Life Insurance Fraud: Types and Implications

Life insurance concerns policyholders and insurers. Many people engage in "soft fraud" such as lying on forms but what happens if things get out of hand? Today we will explore some common forms of life insurance fraud and their implications.

By Carla Rodriguez | Apr. 24, 2024 | 5 min. read

In 2016, the Coalition Against Insurance Fraud (CAIF) was surveyed to get a handle on the issue. They asked insurers about the problem of people faking their own deaths, and Dennis Jay, the CAIF’s executive director, described it as a “moderate category” issue, noting, “We are seeing a fair number of them.”

So, why isn’t there hard data on life insurance fraud compared to auto or health fraud? Steve Rambam, director of investigative agency Pallorium Inc., explains, “It happens more than the insurance carriers are comfortable admitting.” He’s been investigating such cases for years, hired by carriers themselves, and he says, “They don’t want to give anybody ideas.” In other words, making these fraud reports more public and detailed could inspire copycats. Given that life insurance policies can be worth millions, keeping a lid on the specifics helps mitigate that risk.

How common is life insurance fraud? Makes up 24% of all insurance fraud equating to 74.7 billion annually

What is the Contestability Period?

It’s important to know about the contestability period because this is a time to further investigate a claim that may seem suspicious. As an insurance adjuster, This is your time to ensure everything checks out before paying up.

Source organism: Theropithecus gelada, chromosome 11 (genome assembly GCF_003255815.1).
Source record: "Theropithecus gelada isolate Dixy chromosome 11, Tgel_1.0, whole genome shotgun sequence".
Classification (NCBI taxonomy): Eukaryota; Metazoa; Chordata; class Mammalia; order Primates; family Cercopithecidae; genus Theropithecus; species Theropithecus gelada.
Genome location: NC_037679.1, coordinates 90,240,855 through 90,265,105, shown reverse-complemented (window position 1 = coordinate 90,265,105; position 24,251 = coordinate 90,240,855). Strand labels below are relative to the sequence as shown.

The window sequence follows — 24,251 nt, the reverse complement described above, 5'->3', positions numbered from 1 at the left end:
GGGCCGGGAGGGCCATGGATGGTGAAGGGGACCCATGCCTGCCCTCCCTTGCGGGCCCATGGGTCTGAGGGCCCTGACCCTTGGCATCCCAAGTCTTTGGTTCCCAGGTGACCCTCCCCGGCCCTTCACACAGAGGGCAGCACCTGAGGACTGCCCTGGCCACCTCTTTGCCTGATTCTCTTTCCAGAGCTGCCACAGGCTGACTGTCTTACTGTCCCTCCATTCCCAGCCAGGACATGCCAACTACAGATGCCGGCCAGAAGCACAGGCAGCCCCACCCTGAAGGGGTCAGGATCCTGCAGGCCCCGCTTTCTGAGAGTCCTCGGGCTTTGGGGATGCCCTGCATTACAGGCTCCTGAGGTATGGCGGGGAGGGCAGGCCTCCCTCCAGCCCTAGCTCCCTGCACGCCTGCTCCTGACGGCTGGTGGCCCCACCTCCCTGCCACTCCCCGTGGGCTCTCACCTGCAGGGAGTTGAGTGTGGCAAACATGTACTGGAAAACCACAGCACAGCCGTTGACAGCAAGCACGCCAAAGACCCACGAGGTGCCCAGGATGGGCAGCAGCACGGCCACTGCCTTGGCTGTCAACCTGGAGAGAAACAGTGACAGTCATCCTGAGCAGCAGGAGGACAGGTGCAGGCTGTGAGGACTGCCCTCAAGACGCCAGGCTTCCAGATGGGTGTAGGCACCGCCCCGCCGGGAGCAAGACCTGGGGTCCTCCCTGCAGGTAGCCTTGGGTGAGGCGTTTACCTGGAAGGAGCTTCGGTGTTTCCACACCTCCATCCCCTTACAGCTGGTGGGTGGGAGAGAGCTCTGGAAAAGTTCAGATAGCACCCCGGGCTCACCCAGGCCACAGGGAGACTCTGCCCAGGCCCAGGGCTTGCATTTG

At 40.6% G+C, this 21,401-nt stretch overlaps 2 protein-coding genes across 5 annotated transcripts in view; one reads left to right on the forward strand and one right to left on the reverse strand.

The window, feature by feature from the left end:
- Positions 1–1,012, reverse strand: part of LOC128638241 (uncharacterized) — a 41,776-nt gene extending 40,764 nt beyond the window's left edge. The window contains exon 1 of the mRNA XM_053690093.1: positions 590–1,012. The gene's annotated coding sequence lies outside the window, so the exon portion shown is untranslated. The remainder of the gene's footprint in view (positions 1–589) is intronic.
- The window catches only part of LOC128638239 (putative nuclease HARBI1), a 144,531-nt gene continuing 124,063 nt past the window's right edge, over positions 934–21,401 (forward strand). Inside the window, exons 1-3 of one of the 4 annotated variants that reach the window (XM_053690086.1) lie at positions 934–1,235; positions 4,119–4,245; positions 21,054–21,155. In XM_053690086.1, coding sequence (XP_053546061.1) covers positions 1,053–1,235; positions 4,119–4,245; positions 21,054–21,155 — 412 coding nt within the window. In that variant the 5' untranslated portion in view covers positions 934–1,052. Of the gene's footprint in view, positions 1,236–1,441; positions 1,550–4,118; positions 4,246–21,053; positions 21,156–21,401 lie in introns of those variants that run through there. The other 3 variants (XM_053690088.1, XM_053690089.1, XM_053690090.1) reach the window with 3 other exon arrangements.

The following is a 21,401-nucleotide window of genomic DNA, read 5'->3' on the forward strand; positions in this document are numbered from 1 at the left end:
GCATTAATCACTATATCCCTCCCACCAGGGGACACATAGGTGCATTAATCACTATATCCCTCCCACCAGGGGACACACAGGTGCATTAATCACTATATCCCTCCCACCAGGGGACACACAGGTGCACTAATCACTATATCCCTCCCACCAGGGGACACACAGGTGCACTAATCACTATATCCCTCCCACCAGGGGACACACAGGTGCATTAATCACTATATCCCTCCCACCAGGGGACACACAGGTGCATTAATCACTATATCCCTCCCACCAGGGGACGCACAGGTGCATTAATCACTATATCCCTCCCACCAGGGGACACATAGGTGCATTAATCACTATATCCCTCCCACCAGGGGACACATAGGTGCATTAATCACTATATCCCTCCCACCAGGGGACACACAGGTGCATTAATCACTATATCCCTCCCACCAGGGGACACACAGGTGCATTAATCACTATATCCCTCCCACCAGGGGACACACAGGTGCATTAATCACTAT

Imagine you’re an insurance adjuster reviewing a life insurance claim for someone who passed away just six months after their policy started. The cause of death is listed as a heart attack. However, during your investigation, you discovered that the policyholder had a history of heart disease that they didn’t disclose on their application.

The contestability period, which typically lasts two years from the policy’s start date, gives you the authority to thoroughly investigate the claim. In this case, you find that the policyholder misrepresented their health condition, which would have likely affected their eligibility for coverage or the cost of their premiums.

As a result, the insurance company can deny the claim based on the misrepresentation, saving them from paying out a fraudulent claim.


The Most Common Life Fraud: Forgery

Let’s discuss 2 out of the 4 most common types of life insurance fraud:


Forgery within the life insurance industry often involves someone other than the policyholder gaining access to the policy through deceit. This can happen within families, where a member forges documents to change the ownership or beneficiaries of the policy. Surely enough, this is the tamest form of fraud compared to faking a death or committing a murder. The fraudster uses forged signatures or documents to misrepresent themselves as the policyholder. They then wait for the policyholder to pass away, which can lead to confusion and even anger when the policy is discovered to be altered posthumously.

Example: In Pennsylvania, a funeral director was caught changing policy owner and beneficiary information from the original family to the funeral home itself.